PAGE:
Hello from the Old Dog Ranch kitchen! We make all of our products by hand, one batch at a time, in a certified-organic commercial kitchen in Pacifica, California.
Today we stirred up a batch of Whiskey Spice walnuts—the whole kitchen smelled like a cross between Christmas morning and your favorite whiskey bar—and ground a few handfuls of super spicy, ranch-grown peppers to flavor our Honey Rocoto walnuts.
Making our products by hand means every batch of nuts and every jar of walnut butter is prepared with love and care. It means we have the freedom to experiment with seasonal flavors and local ingredients from farmers we know and admire. It means fresh, delicious, unique products made by real people who love great food.
(Speaking of which, a highlight of every day in the kitchen is sharing a lunch of farmers market finds and produce from the ranch and Mollie’s garden. Today’s menu: avocado toast with eggs from the ranch, plus organic Frog Hollow cherries and apricots with Raw Honey and Sea Salt Walnut Butter.)
Making food by hand means a lot to us, and we love seeing what other handmade businesses do with our walnuts. One of our favorites is Three Babes Bakeshop.
Lenore and Anna; Photo by Maren Caruso.
Owners Anna Derivi-Castellanos and Lenore Estrada, both raised in California’s Central Valley, source organic ingredients from local farms for their seasonal pies and are huge supporters of sustainable agriculture and handmade businesses.
Making great pie crust from scratch with 100% real butter takes time, know-how, and a bit of science: “You have to achieve a suspension of butter in your dough so that when it hits the oven, the water in the butter evaporates and creates pockets of flaky pastry,” Anna explains. “It takes time to train our bakers to make a quality product by hand, but the difference is so obvious when you eat one of our pies!”
Anna, Lenore, and Mollie are childhood friends and share a love of the Central Valley’s agricultural heritage. Today Three Babes Bakeshop uses Old Dog Ranch’s Chandler walnuts in their famous Salty Honey Walnut pie.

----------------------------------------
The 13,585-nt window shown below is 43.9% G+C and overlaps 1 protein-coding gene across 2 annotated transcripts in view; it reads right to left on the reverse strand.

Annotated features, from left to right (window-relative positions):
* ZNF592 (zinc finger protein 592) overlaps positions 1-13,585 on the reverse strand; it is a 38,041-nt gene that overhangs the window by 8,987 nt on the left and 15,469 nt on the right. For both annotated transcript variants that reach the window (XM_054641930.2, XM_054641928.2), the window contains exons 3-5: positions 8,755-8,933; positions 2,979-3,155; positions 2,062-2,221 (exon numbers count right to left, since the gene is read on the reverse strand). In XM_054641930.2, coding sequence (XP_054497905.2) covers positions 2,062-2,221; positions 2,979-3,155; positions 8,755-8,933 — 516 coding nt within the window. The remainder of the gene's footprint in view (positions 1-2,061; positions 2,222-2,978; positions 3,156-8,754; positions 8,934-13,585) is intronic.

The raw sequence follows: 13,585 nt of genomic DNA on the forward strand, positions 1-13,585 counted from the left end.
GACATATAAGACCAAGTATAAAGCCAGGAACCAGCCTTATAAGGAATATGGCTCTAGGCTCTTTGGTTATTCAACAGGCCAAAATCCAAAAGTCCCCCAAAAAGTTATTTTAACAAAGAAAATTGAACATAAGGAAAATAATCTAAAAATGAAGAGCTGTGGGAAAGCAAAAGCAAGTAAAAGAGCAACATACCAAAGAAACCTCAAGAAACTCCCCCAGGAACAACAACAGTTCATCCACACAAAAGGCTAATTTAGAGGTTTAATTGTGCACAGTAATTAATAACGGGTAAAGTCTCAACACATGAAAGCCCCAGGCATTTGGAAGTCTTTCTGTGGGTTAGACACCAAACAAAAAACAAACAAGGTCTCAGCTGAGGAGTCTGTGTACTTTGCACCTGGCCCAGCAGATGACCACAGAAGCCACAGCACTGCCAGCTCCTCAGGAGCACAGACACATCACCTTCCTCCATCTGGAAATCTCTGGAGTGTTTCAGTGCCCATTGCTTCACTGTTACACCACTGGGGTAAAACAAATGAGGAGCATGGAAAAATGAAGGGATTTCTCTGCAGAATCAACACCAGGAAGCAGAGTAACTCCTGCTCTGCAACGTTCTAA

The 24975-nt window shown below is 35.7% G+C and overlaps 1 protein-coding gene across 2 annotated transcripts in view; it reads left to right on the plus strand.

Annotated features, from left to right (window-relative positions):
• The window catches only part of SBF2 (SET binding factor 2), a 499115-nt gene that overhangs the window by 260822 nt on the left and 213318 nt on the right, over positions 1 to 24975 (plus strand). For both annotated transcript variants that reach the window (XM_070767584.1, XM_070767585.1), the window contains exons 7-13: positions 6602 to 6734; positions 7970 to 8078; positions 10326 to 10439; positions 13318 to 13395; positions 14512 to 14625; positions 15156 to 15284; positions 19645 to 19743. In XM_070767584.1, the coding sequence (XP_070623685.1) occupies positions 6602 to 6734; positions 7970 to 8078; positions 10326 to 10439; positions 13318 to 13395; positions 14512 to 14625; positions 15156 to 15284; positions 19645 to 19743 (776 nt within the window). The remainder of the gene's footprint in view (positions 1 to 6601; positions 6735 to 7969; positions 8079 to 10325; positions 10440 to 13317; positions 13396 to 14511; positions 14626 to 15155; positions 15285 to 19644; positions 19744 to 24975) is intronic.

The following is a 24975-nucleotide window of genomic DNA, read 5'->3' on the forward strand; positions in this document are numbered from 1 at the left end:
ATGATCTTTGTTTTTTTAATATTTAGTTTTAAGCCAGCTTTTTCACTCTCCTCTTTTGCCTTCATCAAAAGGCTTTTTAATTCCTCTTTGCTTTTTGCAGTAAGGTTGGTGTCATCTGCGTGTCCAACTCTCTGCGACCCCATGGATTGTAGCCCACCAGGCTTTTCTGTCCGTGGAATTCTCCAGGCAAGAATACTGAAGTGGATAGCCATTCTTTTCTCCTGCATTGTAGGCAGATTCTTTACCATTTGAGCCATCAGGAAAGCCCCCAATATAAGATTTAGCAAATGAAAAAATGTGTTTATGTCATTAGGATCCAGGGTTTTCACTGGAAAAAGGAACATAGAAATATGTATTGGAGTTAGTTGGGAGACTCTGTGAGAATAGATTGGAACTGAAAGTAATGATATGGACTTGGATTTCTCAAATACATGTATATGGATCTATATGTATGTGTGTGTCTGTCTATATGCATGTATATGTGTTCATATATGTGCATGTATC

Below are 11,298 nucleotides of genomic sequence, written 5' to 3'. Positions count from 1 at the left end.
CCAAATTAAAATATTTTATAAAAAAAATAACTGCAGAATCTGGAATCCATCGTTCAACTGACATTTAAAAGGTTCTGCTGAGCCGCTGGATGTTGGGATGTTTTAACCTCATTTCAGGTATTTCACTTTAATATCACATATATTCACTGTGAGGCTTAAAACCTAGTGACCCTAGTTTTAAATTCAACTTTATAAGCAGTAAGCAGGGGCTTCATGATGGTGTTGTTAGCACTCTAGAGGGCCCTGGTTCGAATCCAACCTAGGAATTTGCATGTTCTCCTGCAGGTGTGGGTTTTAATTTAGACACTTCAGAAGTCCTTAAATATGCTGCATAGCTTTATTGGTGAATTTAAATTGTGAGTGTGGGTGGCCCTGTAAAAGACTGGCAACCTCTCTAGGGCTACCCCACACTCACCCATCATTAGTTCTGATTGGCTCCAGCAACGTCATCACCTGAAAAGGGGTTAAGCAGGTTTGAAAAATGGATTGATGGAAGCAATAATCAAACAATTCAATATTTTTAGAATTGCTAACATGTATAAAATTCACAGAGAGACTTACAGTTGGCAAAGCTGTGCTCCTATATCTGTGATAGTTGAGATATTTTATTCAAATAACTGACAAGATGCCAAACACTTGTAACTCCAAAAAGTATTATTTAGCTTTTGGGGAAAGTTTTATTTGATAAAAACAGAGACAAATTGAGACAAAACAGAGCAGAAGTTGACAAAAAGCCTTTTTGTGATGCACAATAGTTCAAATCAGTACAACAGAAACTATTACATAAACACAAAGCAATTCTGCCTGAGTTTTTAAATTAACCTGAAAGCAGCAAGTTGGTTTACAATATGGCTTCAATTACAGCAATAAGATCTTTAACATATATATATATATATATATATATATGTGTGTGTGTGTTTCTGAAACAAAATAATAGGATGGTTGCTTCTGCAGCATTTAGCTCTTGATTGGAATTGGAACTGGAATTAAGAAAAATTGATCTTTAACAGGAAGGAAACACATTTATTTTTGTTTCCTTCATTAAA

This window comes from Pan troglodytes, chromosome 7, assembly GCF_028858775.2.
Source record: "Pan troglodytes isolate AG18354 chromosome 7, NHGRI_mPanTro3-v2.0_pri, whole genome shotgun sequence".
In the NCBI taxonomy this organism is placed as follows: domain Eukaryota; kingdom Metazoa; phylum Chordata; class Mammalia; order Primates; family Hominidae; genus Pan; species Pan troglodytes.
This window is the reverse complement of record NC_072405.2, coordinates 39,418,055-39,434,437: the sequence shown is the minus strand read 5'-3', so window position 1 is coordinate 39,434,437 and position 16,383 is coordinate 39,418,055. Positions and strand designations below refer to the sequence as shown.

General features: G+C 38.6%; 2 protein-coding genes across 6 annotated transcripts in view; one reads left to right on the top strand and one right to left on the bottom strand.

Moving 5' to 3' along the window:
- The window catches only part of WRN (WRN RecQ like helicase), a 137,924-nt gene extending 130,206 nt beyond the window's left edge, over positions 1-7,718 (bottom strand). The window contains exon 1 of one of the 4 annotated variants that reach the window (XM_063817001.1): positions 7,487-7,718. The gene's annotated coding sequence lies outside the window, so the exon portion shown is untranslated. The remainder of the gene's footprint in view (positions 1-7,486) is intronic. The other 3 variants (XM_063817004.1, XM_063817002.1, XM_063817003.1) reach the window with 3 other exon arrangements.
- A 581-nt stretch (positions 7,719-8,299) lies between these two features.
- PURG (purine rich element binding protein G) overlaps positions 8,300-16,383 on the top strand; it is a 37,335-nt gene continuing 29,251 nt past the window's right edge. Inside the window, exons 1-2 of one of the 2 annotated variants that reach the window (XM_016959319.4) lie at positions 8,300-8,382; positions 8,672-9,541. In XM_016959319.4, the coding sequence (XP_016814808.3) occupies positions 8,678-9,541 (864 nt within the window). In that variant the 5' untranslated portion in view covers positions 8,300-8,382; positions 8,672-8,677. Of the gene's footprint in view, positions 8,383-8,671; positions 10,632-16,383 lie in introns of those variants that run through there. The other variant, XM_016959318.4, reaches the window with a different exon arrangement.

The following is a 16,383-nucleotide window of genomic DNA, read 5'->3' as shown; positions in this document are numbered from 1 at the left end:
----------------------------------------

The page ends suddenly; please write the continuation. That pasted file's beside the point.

“I grew up maybe ten minutes from Mollie’s family’s ranch,” Anna says. “We based our signature pie around walnuts because of our connection to the Sitkin family and our connection to that land—and because we wanted to highlight these amazing walnuts we grew up eating.”
We love being part of a handmade-food community that supports local businesses, and seeing what inventive cooks make with our walnuts. If you’re hankering for some Salty Honey Walnut pie, stop by Three Babes Bakeshop at the Ferry Plaza Farmers Market or order online—or bake one yourself! Anna and Lenore generously share the recipe below.
Salty Honey Walnut Pie; Photo by Colin Price.
Three Babes Bakeshop’s Salty Honey Walnut Pie
1 (9-inch) pie shell, pre-baked*
6 ounces raw walnut halves
8 tablespoons unsalted butter, at room temperature
1/4 cup sugar
2 tablespoons corn flour**
1/2 teaspoon kosher salt
9 ounces honey
1 vanilla bean, seeds scraped from the pod
3 eggs, at room temperature
1/2 cup cream, plus additional for brushing, at room temperature
2 teaspoons apple cider vinegar
Maldon sea salt
Pre-heat the oven to 350 degrees. Spread the walnut halves on a large baking sheet in a single layer. Toast for approximately 8–10 minutes, or until glossy and fragrant. CAUTION: Don’t burn the walnuts! Set a timer, check periodically, and toss the nuts and rotate the pan for an even toast. Break into 1/4-inch to 1/2-inch pieces when cool.
In the bowl of a stand-up mixer, cream the butter and sugar together. Beat in the corn flour and salt until the mixture is thick and well combined.
Add the honey and vanilla bean seeds, blending well until thoroughly incorporated. Add the eggs one at a time with the mixer running, and then add the cream slowly, continuing to mix. Add the vinegar, and mix until the custard looks completely uniform.